It’s official! The Science Education Club has completed all the requirements and workshops to be officially registered as a student organization at East Carolina University. This has been a two year project that was finalized by the work of graduate student Megan Garner, and undergraduate elementary science concentration students: Beth Wantz, KC Hart, Kayla Sager, and Lauren Brewington. The club is under the direction of faculty adviser, Tammy D. Lee who speaks with pride of the student’s accomplishment, “We are very excited to have this recognition at the university level so we can now apply for national recognition at the National Science Teacher’s Association. The students have been diligent in their work and pursuit of this recognition which demonstrates their dedication and desire to be a part of science education and to have others participate in a student organization of a collected interest, Science! I am honored to be a part of this journey with these students.” For more information about the Science Education Club visit them at their website or contact Tammy D. Lee at firstname.lastname@example.org.
The Fall 2014 Teacher Cadet Day featured the 2014-15 North Carolina Teacher of the Year and had the theme “What’s Your Superpower? I TEACH!” Faculty and students from the Department of Mathematics, Science, and Instructional Technology Education (MSITE) recruited during the Program Fair portion of the agenda. The 100 or so teacher cadets (mostly seniors, with a few juniors) visited tables and discussed programs, all the while getting answers to questions on an education scavenger hunt. At the MSITE table we had brochures, recruitment/advising handouts, rulers, scholarship opportunities, and candy. Part of the draw to the table was an activity – roll a 7 or 11 with a pair of dice and win a bag of M&Ms. There were 20 students who signed up, indicating that they have some interest in mathematics or science teaching. A special thank you to the MSITE students and faculty who participated: Dr. Ron Preston, Dr. Rhea Miles, Dr. Charity Cayton, Amanda Penwell, Taunya Stevens-Johnson, Jenny Jones, and Rebecca Ray.
From June 22nd through July 19th, the Center for STEM Education hosted the 2014 class of Summer Ventures in Science & Mathematics. This year was the 30th year the program has been held. Summer Ventures in Science and Mathematics is a cost-free, state-funded program for academically talented North Carolina residents who have demonstrated interest in science and mathematics and aspire to a career in STEM (science, technology, engineering and mathematics). We housed fifty-five of the top rising high school juniors and seniors from across North Carolina. The students were housed in Jones Hall, where they participated in various student-life activities, such as attending the Student Recreation Center, games, arts & crafts, water sports at the North Rec Complex and a talent show, just to name a few. Academically, the students participated in courses and conducted research in STEM fields, facilitated by our ECU faculty in the areas of DNA Fingerprinting, Engineering, Data Driven Decision Making, Physics, and Archeology. One cohort of students attended courses and conducted their research at the Brody School of Medicine for the duration of the program. The research component of Summer Ventures is critical to the success of the program, as well as to the success of the students upon returning to their high school. Working alone or with a partner, they carried out hands-on research on their topic for approximately two weeks. The students prepared a paper that was the culminating product of the research. They then gave an oral presentation of their research paper on the final day of Summer Ventures to their fellow students, staff and parents and friends. Presentations were judged by an outside panel of experts and the top presentations were the Catalyst Award winners. For more information on this exceptional program please visit the following web site: http://www.ecu.edu/cs-educ/smventures/Index.cfm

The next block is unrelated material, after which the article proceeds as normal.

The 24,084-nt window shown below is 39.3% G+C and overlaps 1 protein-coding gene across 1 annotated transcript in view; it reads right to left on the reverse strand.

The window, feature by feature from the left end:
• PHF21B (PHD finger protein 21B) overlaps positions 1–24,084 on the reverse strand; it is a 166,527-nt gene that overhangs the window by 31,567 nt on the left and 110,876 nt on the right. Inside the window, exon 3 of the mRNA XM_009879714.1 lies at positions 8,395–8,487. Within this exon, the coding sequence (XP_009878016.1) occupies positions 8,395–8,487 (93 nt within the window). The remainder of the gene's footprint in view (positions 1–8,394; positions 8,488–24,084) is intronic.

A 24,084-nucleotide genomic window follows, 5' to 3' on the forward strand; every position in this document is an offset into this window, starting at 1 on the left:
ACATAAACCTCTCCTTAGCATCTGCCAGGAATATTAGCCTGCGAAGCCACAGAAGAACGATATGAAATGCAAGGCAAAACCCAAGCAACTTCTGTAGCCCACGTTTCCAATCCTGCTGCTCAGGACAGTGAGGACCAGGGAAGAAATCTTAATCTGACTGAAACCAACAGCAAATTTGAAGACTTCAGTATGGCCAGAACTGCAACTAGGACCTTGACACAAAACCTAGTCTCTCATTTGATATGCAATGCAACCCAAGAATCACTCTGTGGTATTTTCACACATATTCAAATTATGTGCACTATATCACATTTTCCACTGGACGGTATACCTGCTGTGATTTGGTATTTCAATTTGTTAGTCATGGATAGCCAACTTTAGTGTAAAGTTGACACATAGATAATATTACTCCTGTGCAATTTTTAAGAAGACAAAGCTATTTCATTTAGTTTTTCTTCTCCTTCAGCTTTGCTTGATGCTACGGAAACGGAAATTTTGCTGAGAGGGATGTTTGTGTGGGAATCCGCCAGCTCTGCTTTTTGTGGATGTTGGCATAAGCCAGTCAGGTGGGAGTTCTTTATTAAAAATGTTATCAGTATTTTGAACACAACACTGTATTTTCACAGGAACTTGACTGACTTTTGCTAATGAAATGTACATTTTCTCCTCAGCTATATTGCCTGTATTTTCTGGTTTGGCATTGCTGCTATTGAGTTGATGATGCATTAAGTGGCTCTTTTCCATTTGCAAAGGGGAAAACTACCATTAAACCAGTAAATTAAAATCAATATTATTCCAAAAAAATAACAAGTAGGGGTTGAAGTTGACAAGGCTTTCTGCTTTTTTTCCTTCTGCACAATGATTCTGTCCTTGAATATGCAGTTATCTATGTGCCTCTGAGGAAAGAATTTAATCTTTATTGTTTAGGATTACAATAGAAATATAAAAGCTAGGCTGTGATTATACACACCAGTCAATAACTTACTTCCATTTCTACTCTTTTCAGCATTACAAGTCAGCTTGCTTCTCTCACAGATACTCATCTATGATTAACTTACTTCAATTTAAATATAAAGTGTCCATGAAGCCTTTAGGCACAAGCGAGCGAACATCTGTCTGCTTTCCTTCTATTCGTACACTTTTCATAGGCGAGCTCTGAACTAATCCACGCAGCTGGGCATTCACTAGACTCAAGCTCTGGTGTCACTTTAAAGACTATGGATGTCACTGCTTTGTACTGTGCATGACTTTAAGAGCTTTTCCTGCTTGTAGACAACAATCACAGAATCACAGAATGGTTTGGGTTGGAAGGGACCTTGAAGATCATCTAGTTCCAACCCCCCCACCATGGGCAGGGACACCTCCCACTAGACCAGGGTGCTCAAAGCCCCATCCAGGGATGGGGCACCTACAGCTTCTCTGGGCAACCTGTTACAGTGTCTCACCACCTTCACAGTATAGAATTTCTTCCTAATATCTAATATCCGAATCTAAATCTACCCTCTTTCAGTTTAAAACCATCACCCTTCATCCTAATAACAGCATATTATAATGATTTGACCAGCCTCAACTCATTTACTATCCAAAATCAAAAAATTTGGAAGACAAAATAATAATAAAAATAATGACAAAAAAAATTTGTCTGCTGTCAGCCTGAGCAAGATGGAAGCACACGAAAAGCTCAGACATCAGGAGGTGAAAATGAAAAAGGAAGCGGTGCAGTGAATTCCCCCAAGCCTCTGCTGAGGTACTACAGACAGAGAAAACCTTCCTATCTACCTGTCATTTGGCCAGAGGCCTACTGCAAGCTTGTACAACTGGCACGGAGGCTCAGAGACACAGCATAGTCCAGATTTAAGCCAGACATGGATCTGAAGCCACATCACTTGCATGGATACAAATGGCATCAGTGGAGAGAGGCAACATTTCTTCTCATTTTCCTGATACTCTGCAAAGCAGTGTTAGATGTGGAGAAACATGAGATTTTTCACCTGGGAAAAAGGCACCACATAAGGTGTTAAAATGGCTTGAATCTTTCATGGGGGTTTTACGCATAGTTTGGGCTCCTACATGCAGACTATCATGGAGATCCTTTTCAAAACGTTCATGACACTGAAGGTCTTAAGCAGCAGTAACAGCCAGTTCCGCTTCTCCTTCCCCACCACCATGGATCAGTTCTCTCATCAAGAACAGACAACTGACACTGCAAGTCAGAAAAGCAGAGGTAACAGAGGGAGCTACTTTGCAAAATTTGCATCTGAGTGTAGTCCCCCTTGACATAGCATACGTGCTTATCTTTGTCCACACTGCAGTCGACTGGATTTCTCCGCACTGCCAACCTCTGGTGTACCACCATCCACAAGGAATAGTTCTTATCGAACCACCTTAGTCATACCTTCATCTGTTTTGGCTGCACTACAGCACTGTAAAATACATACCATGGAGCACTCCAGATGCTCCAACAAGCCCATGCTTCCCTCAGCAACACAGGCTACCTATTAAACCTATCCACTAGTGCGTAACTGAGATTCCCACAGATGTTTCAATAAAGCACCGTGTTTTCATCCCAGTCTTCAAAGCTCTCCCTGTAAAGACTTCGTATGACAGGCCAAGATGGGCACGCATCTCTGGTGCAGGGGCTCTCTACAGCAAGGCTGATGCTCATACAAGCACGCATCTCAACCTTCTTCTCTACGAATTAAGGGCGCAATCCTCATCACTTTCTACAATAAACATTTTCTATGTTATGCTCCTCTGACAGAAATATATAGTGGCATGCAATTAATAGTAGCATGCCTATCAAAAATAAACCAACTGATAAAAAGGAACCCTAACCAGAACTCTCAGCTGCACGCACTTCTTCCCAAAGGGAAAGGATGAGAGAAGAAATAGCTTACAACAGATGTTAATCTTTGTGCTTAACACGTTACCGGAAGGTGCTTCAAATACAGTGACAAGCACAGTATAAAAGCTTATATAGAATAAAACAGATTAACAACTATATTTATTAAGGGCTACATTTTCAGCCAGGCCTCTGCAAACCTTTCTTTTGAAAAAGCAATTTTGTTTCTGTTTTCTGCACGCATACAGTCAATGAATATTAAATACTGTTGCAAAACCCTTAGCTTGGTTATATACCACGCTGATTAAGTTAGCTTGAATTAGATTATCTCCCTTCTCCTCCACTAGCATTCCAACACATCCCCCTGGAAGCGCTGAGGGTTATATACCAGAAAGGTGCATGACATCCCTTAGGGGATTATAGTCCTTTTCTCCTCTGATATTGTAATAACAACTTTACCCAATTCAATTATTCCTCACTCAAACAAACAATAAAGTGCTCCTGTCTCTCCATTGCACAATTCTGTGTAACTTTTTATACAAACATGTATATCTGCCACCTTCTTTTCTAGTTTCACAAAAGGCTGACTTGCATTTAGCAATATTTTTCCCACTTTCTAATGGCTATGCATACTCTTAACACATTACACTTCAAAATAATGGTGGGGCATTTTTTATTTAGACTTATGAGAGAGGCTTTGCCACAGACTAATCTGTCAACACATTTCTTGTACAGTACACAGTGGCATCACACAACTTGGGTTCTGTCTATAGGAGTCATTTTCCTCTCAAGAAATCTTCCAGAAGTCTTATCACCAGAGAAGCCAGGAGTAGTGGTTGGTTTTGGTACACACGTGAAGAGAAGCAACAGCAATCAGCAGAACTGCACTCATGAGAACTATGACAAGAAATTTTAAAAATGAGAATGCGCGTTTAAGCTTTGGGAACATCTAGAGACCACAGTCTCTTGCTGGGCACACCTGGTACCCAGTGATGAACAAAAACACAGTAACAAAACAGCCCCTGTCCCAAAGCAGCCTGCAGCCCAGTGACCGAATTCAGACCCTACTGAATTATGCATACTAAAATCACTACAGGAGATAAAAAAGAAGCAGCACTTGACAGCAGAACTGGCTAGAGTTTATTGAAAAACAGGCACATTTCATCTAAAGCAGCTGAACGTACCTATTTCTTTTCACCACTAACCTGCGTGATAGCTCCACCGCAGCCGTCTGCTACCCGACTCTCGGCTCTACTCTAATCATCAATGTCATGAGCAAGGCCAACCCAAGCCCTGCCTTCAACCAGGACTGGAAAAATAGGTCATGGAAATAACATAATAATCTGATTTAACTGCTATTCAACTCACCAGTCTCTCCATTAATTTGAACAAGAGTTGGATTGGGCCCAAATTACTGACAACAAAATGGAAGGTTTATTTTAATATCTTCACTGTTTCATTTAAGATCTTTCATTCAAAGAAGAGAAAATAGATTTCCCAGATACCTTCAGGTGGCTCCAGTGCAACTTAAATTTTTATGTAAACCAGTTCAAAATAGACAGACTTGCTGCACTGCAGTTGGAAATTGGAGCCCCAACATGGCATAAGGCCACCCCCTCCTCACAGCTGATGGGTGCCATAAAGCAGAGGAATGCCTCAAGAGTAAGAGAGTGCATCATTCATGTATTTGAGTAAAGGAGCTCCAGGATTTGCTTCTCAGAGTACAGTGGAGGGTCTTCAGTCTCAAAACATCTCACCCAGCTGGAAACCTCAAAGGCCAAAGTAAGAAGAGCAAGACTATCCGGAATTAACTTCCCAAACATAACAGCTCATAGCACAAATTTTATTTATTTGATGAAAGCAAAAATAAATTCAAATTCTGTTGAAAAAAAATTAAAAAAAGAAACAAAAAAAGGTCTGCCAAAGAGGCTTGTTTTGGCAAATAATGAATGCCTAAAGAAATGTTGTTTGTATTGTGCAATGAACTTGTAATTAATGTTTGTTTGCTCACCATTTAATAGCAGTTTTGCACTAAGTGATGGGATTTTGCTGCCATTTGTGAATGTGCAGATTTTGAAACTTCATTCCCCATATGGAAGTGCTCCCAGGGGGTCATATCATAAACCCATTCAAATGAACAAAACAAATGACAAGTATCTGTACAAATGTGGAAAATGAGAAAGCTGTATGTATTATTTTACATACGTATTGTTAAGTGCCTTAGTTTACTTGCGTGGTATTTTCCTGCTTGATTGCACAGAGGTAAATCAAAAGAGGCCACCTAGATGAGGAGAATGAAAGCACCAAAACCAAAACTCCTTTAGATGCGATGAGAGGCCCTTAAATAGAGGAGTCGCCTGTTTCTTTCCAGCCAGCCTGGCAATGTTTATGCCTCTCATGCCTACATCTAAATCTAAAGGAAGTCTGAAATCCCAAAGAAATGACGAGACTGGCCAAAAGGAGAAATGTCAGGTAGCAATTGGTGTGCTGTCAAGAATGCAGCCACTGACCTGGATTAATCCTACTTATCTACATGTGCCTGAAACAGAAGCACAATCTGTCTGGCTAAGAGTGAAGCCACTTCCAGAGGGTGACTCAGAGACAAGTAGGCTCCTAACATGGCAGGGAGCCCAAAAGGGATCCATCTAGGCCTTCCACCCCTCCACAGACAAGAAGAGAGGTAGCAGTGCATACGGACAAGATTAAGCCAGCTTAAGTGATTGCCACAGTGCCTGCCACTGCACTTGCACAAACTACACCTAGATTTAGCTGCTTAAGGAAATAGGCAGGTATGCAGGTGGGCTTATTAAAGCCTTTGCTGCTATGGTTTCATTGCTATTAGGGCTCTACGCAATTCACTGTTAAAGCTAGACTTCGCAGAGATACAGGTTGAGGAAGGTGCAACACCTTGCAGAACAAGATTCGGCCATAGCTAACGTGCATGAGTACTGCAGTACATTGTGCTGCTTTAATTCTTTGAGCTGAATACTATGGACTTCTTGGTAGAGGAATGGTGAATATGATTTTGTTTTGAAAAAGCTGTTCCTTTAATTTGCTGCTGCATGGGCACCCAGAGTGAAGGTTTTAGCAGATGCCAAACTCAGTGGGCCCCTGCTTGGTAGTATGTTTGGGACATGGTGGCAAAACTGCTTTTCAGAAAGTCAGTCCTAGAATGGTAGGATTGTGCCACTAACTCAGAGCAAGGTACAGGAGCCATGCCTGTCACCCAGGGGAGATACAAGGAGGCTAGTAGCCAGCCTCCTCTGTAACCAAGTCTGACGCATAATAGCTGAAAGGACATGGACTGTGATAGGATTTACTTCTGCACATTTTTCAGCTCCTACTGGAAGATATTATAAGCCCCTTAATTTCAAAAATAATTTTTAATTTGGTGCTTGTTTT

In the session, “Heat, Light and Sound, Oh My”, 4th and 5th grade boys use tuning forks to create sound waves that can be seen, heard, and felt! Andrew Hung (age 11, pictured above) says that, “High pitched sound waves are really loud and travel super fast!”
Claire (age 7) and Sophie (age 6) are building a draw bridge at Lego Explorers during ECU Summer Science Camp. Students also hook their creations up to batteries so that they move all by themselves!